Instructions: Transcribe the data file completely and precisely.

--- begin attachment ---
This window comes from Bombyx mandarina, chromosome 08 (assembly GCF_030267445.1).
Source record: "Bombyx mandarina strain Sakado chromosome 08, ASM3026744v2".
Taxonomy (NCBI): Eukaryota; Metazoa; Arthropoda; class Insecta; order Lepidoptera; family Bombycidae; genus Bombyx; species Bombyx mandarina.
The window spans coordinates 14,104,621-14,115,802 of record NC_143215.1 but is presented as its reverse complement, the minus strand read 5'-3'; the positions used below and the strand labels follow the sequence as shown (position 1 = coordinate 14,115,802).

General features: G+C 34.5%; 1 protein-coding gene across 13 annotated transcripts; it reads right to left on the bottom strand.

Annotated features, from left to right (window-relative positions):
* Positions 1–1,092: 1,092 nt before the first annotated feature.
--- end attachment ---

This window comes from Bombyx mandarina, chromosome 08 (assembly GCF_030267445.1).
Source record: "Bombyx mandarina strain Sakado chromosome 08, ASM3026744v2".
Taxonomy (NCBI): Eukaryota; Metazoa; Arthropoda; class Insecta; order Lepidoptera; family Bombycidae; genus Bombyx; species Bombyx mandarina.
The window spans coordinates 14,104,621-14,115,802 of record NC_143215.1 but is presented as its reverse complement, the minus strand read 5'-3'; the positions used below and the strand labels follow the sequence as shown (position 1 = coordinate 14,115,802).

General features: G+C 34.5%; 1 protein-coding gene across 13 annotated transcripts; it reads right to left on the bottom strand.

Annotated features, from left to right (window-relative positions):
* Positions 1–1,092: 1,092 nt before the first annotated feature.